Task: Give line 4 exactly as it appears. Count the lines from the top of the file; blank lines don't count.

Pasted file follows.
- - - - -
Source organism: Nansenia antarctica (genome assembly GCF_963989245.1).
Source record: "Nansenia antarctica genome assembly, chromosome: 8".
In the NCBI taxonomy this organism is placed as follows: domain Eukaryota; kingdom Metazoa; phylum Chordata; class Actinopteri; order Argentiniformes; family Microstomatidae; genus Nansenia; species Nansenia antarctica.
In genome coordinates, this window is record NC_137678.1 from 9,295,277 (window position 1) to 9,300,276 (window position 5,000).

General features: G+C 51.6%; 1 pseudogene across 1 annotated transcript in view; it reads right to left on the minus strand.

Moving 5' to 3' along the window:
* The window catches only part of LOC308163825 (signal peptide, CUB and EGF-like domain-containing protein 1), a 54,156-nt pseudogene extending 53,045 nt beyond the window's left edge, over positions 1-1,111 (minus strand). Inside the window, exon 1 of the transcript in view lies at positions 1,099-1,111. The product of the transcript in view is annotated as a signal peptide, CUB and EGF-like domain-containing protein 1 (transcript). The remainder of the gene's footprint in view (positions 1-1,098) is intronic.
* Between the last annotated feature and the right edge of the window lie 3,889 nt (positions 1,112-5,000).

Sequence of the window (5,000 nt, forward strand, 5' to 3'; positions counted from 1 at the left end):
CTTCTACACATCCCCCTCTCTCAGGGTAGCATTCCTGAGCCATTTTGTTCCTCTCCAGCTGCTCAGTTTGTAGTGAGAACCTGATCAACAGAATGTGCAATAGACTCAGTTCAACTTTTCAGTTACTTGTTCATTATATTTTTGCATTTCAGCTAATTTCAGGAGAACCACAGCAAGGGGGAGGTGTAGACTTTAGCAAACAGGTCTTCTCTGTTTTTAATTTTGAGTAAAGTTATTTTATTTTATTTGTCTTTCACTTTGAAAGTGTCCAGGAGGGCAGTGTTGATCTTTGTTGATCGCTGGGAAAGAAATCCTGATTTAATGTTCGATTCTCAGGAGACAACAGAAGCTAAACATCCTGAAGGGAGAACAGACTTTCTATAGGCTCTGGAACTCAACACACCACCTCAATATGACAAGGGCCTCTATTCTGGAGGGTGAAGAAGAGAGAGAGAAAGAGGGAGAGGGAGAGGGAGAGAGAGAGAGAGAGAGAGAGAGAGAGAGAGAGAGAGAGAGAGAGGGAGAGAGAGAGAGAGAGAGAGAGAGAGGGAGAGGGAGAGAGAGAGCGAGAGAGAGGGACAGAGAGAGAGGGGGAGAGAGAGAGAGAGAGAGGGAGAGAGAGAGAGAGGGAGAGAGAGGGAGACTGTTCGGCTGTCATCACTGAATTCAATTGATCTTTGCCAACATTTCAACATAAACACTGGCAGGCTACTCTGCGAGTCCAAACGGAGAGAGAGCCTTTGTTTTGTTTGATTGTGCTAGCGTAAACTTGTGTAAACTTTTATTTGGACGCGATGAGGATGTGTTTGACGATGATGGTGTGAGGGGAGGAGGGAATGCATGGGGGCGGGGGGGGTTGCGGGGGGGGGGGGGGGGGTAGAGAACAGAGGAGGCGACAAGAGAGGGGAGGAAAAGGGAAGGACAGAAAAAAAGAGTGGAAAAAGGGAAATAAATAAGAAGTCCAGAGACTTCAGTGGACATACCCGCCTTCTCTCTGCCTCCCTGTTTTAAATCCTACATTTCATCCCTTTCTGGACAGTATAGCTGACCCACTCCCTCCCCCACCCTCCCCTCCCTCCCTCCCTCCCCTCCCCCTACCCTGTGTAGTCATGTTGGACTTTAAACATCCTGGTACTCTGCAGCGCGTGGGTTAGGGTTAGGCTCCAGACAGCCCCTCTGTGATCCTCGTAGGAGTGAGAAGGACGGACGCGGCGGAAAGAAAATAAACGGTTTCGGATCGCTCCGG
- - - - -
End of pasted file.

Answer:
In genome coordinates, this window is record NC_137678.1 from 9,295,277 (window position 1) to 9,300,276 (window position 5,000).